Since I fly a lot, I don’t worry too much about safety. But thinking about an extra disconnected bag made me pause; “Is it possible someone with bad intentions left a bag on a flight to Halifax?” But I had a hard time reconciling how Halifax would fit the profile of a terrorist target. But it was too late to worry about. The flight attendant was starting the Flight Safety Briefing.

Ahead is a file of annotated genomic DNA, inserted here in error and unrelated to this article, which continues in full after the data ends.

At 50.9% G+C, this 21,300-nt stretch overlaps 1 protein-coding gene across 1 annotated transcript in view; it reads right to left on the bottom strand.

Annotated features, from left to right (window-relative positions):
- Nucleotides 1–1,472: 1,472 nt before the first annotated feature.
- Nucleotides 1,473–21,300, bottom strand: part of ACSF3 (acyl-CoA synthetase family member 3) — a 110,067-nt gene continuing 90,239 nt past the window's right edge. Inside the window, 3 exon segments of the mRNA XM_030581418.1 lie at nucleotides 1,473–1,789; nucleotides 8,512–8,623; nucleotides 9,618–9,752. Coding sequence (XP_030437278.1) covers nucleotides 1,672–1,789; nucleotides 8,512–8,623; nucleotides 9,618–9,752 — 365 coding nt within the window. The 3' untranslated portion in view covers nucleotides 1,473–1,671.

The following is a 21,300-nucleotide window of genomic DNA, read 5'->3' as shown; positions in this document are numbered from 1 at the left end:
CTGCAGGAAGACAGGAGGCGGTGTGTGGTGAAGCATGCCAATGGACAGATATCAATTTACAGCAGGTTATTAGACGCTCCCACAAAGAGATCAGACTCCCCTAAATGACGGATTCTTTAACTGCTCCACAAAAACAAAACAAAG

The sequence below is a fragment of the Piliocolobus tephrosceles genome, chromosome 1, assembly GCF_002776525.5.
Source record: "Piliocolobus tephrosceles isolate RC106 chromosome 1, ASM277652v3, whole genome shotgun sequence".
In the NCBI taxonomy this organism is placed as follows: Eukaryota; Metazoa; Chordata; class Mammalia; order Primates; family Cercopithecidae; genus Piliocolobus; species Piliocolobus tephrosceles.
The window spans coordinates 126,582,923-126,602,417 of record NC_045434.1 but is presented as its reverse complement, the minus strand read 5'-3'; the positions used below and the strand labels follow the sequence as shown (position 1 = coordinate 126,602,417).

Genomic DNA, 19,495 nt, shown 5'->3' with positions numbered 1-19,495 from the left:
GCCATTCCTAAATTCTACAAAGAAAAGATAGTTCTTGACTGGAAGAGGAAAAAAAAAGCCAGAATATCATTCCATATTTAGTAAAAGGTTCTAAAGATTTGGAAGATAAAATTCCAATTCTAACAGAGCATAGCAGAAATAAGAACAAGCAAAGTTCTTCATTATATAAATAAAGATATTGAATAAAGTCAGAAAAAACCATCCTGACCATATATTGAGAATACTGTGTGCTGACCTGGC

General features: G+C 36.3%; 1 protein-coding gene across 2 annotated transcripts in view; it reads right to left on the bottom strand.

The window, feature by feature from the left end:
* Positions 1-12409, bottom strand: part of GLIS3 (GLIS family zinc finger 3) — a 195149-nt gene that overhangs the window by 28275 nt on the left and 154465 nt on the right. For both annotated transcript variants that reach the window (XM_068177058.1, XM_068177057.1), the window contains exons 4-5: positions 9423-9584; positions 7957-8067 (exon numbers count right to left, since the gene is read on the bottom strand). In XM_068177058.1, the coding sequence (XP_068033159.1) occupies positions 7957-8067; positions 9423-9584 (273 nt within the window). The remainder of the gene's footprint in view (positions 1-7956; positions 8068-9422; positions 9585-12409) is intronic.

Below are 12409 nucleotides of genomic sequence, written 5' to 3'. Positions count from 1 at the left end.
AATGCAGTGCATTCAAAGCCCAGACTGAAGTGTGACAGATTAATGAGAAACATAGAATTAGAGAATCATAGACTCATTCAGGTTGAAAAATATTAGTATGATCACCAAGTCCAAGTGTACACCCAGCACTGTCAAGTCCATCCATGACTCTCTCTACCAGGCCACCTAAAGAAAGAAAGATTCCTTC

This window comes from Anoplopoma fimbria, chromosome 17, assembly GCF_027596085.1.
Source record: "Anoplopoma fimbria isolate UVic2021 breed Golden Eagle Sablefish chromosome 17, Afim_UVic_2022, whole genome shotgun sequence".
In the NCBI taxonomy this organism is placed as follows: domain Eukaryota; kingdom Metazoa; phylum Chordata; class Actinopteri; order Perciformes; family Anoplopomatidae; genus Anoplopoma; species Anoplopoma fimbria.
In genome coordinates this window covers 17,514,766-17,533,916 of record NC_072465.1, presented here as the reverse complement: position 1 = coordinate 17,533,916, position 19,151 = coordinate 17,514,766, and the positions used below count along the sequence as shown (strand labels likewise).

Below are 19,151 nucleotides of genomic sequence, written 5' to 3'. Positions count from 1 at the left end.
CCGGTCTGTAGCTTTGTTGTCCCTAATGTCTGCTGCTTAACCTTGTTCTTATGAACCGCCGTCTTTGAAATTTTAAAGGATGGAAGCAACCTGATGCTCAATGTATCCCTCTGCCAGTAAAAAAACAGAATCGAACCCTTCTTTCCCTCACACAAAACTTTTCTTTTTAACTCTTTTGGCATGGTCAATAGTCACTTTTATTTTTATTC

“Please take out the emergency information card in the seat pocket in front of you.” I had to laugh. My emergency information card looked like it had been put through a meat grinder. Don’t they ever replace them? Then I looked at the couple sitting across the aisle from me. They were holding their card by the tips of their fingers. Clearly a dog had chewed it up and there were signs of dried slobber all over the card. This was our roadmap for safety in the case of emergency and they were torn up and too gross to read or even pick up. As the flight attendant finished her speech she walked to the back of the plane. When she was safely down the aisle, the Emergency Exit door latch cover magically popped off. The confused passenger in the emergency row frantically tried to replace the cover. There was apparently some worn out Velcro and the sticky remnants of old glue, but neither was strong enough to hold the cover back in place. So he would get it on, and to his consternation, it would pop back off. Eventually the flight attendant came back by and told us not to worry about it because it happens all the time. So my first flight was delayed because an indicator light was out, but we don’t need a cover on the Emergency Exit door latch? I guess that just makes things faster if there is an emergency.